Was Juliet, Shakespeare’s ill-fated character, right when declaring, "A rose by any other name would smell as sweet"? She probably was. However, in the case of one South East Asian country that has been renamed Myanmar by its rogue regime that grabbed power in 1988 after a brutal crackdown, the name change is still making a commotion both inside and outside the country.
In 1989, the government led by their xenophobic general rechristened the poverty-stricken country Myanmar in their desperate attempt to win the hearts of 135 ethnic groups that make up the country. In a similar fashion, some places got renamed too. The name of the former capital city Rangoon became Yangon. Up against the wall, the beleaguered generals played the patriotism card as a desperate measure, possibly hoping for it to strike the chord of the pre-colonial era, but to no avail. New names have not caught on well even after more than 24 years. There are reasons.
One argument for the name change when used in English is that the name Burma used by the colonial rulers should be replaced with a name indigenous and symbolic of freedom from the legacy of the colonial past. The other argument is that since British colonial administration, there has been deep mistrust toward the majority Burman group by other ethnic nationalities, and thus using Burma does not represent all ethnic people living in the country. The UN and some other countries support the change, and so do some European and ASEAN countries. The EU uses Burma and Myanmar interchangeably.
Rather confusing is that the Burmese edition of the Guardian monthly even stated back in 1971 that ‘Myanma’ (the spoken name of the country) signifies only the Myanmars whereas ‘Bama’ embraces all indigenous nationalities. But the last government decreed in 1989 that the opposite was true. They publicised the name change and their reason in their mouthpiece, the ‘Working People’s Daily’ newspaper in 1989.
The opponents argue that such a name change by the very much unpopular junta without seeking a public approval is unacceptable. The British-conceived name, Burma, had been used by the country’s dictatorial government, for years after its independence in 1947 until 1989. Why the fuss now? They prefer to use the name at least until they have a democratically elected government. Governments that support this stance still call the country Burma. The US and the UK officially stick with the old name.
Daw Aung San Suu Kyi, the democracy icon, often drew ire from the current government for her use of Burma. She ever said she will always use Burma in reference to the country until the Burmese people decide what they want it to be called. Both names are used in the country with Burma being more popular and Myanmar more literary, possibly due to the fact that people are too used to the old name and want to express their disapproval for the noxious regime. She once jokingly said foreigners should continue to use Burma because Myanmar was difficult for them to pronounce it correctly.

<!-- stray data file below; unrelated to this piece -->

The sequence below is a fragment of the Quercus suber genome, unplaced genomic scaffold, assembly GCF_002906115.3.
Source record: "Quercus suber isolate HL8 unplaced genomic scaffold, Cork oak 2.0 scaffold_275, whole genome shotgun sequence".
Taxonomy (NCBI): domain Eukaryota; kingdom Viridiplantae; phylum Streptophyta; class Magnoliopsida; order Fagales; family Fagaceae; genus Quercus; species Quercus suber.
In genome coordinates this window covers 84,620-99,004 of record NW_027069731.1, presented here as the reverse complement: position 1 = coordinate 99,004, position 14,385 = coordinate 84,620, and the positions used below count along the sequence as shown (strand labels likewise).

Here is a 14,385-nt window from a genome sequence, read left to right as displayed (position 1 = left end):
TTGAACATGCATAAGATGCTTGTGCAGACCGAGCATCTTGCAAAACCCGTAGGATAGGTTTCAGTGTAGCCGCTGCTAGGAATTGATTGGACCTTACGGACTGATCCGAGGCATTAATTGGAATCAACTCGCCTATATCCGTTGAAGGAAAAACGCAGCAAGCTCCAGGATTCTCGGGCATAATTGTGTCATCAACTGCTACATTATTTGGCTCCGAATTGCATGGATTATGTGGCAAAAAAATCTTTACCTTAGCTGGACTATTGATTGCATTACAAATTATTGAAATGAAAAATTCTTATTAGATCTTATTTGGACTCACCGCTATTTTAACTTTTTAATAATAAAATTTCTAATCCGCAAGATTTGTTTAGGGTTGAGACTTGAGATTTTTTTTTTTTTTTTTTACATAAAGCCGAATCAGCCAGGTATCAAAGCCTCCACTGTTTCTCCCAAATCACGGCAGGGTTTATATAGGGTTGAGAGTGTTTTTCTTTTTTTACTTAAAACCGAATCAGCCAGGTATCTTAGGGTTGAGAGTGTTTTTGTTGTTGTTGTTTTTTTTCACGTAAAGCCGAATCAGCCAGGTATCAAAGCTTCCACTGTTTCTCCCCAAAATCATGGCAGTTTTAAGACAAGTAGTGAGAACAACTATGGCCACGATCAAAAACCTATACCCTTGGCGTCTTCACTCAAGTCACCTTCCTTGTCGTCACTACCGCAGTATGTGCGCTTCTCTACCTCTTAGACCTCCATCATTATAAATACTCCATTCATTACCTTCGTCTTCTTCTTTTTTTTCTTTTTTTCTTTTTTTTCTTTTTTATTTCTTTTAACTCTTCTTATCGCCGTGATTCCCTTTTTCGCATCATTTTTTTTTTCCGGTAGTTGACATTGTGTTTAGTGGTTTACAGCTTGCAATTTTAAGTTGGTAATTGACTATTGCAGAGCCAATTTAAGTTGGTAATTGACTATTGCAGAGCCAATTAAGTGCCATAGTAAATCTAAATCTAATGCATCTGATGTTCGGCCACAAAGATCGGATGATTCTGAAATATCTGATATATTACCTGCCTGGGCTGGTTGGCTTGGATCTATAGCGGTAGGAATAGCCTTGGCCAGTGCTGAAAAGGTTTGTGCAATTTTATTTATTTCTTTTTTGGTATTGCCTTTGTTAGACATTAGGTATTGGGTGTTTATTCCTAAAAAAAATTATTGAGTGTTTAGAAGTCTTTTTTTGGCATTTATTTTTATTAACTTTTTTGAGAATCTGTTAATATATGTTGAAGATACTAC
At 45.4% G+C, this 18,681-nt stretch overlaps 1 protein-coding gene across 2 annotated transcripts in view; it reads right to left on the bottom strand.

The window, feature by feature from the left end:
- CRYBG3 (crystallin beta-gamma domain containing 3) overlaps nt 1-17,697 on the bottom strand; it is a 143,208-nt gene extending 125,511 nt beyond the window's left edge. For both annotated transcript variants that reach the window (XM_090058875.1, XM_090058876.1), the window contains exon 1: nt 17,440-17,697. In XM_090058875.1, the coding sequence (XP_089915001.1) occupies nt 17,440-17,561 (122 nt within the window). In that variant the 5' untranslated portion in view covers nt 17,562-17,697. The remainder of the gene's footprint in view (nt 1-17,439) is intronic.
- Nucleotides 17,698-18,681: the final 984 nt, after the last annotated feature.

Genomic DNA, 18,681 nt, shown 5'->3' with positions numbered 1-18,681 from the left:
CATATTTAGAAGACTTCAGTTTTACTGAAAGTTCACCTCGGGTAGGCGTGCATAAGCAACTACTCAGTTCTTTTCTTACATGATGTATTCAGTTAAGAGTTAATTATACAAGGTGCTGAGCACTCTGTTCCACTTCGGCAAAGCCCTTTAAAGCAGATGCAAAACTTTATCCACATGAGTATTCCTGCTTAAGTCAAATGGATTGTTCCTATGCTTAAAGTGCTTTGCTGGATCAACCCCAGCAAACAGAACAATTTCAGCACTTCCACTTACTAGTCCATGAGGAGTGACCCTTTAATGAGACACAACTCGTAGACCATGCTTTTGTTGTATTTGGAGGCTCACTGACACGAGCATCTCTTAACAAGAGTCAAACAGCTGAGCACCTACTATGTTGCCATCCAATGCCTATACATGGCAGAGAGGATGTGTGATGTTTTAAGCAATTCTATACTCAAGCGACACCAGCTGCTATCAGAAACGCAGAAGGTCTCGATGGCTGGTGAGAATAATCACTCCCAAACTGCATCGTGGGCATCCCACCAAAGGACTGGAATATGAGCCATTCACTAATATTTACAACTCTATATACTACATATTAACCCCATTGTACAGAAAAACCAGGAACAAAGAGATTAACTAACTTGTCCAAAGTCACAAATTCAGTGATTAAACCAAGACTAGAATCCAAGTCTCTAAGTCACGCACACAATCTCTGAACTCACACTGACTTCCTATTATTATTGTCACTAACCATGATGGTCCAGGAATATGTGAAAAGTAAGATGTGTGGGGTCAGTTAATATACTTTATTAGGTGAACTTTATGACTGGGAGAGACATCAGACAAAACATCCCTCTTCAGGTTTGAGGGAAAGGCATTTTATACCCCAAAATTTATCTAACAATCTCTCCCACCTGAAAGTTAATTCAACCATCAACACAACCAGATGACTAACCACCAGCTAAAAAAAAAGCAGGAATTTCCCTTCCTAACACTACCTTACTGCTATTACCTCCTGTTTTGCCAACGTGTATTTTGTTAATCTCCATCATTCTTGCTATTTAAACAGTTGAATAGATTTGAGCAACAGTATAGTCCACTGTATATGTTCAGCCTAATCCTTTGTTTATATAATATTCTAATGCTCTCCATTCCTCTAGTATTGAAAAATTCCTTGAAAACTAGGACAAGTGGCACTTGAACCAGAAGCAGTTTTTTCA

When Hillary Clinton visited Burma in 2011, she used “this country”, seemingly to avoid controversy. The American President Obama played it safe when referring to the country in his speech during his brief visit there by using both names.
The general impression is that the use of ‘Burma’ can indicate non-recognition for the military junta, use of ‘Myanmar’ can indicate distaste for the colonial past, and interchangeable use of both can indicate no particular preference. Most international media organizations continue to use Burma because their readers or viewers better recognize that and cities such as Rangoon.
Using ‘Myanmar’ in English could be quite odd when the adjective form of the word is needed. Some English language newspapers and journals use funny-sounding words like “Myanmarese” and “Myanmese” quite weird to a local’s ears. The word is used both as a noun and an adjective in English by local writers. ‘Myanmar’ does not come easy from the tongue that has used ‘Burma’ for a long time. Foreigners mispronounce it. It can take a bit of explaining to help a foreigner, especially a geographically-challenged one, understand.
Daw Aung San Suu Kyi’s objections are not as strong as before. She is often heard using “my country”, “this country of ours” or “our country”, which leads some of her critics to believe she is singing a different tune now. The U.S. government has begun to allow limited use of the name Myanmar as its democratic reforms are well underway as a diplomatic courtesy. ABC, CNN, The New York Times and The Australian have recently adopted Myanmar.
Like it or not, the new name will stick if the current sweeping democratic reforms take root and the next government wins the mandate of the people after the 2015 election.